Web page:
What comes first: A referendum before voting on the 3rd reading of the constitutional amendment -- or after?
First, some Pheu Thai MPs were pushing for an immediate voting on the third reading so that the proposed changes to the constitution could proceed promptly. Then came strong opposition from various quarters warning of another round of confrontation if Thaksin pushes for immediate changes to the charter.
Yesterday, Premier Yingluck admitted she had consulted her elder brother and that he had given her advice on the matter. She didn't say what advice was given.
But it was almost a concidence that Thaksin, speaking at a function at Hong Kong's Asia Society, said his sister would amend the constituion by first holding a referendum.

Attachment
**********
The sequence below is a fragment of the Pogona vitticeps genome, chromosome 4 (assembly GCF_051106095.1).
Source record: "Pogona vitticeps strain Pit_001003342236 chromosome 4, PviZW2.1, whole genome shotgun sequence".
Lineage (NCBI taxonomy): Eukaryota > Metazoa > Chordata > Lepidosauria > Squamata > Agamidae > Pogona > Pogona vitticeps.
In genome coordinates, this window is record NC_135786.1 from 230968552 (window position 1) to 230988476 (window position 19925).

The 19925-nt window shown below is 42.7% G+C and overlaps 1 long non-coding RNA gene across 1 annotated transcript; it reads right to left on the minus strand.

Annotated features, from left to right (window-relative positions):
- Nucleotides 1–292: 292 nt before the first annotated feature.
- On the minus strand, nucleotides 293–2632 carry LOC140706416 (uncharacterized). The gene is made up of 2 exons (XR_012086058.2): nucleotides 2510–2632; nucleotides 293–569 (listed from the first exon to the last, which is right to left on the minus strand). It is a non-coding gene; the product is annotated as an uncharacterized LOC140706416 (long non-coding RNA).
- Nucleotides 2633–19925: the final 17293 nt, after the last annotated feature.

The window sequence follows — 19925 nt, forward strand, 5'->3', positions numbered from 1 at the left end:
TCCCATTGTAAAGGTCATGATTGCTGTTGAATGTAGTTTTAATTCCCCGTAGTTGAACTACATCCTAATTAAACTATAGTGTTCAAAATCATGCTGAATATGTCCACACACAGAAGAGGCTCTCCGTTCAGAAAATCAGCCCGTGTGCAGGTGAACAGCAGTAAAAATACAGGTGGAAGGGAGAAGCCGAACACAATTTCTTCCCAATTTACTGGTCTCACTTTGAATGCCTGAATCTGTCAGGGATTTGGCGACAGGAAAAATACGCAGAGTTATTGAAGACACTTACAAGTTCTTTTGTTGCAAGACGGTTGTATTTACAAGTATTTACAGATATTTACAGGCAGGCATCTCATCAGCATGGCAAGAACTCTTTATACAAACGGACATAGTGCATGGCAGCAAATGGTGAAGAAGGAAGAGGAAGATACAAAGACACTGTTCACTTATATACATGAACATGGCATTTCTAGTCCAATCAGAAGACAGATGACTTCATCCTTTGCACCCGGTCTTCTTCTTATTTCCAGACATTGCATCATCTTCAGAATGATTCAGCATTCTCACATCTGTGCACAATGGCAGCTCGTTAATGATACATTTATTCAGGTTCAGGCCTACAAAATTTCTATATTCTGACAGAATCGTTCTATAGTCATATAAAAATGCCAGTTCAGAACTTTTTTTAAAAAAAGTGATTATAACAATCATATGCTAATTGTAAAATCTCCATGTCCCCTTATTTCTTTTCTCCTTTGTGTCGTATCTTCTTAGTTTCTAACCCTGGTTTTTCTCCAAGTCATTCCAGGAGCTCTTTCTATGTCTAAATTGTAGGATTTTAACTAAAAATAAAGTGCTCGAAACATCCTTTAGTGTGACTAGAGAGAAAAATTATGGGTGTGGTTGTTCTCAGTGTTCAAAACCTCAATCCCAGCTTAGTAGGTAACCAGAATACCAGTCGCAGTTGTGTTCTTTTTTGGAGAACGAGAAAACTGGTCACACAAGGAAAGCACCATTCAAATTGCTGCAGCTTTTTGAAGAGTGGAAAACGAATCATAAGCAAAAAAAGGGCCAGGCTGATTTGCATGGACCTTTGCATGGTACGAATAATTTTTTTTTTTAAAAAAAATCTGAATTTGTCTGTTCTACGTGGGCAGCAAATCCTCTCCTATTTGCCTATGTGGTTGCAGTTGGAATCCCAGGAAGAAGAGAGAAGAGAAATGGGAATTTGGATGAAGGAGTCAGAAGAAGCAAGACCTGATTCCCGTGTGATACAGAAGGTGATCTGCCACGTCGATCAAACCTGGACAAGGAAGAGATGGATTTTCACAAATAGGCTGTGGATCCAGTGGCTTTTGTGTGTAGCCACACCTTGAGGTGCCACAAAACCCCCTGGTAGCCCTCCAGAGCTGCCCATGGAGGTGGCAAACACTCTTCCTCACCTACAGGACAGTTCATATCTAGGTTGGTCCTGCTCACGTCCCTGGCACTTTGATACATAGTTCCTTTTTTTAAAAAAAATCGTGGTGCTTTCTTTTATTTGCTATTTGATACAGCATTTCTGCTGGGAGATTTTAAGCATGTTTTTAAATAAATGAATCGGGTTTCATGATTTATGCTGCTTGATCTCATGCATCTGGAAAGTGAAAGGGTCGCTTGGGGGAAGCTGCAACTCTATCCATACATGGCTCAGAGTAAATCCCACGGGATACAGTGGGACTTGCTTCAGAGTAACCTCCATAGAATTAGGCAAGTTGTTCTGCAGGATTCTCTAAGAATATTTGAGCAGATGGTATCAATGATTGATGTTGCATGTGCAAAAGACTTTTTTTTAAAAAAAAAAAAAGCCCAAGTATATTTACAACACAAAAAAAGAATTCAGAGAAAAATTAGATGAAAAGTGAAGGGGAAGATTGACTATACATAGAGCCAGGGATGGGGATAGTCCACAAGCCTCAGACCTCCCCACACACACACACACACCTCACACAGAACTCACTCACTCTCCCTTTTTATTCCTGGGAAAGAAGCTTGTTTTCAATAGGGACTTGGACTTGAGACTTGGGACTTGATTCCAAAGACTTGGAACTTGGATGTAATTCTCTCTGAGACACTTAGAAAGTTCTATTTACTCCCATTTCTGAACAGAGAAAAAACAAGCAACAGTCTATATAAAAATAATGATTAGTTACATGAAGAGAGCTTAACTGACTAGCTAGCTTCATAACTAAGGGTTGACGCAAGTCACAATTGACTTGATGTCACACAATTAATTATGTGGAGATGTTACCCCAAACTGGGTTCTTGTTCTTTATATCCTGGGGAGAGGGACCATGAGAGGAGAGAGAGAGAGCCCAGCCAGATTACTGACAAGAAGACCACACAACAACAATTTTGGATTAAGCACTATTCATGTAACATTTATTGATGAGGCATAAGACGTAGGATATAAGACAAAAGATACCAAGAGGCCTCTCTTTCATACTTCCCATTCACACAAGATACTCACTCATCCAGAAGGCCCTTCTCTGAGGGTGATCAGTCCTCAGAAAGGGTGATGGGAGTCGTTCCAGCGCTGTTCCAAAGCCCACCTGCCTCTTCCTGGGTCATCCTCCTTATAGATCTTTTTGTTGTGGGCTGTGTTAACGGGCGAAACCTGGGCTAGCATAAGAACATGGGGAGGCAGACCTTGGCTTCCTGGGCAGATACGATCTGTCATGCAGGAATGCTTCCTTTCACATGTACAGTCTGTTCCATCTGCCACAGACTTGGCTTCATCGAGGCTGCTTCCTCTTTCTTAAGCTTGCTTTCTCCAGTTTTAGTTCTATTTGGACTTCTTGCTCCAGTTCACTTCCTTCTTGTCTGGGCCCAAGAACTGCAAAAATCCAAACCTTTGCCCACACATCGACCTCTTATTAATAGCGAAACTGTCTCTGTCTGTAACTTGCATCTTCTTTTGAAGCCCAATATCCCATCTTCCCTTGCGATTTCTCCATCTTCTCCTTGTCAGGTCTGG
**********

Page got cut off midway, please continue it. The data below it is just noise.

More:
On the same day, Yingluck confirmed that she supported a referendem on constitutional amendments before pressing ahead with a vote on the third reading of the charter rewrite bill.
Nothing is certain, of course, judging from recent history. Thaksin could change his mind yet once again, depending on how he evaluates his own political strength at the moment.
An opponent said yesterday that Thaksin wanted to come home as soon as possible without much regard for political stability of Yingluck government while the premier herself is more concerned about not pressing ahead with any political move that could undermine her government's longevity.
Nobody is suggesting that Brother and Sister have broken up. It's only that they don't necessarily have to agree on where their respective political priorities lie at any specific time.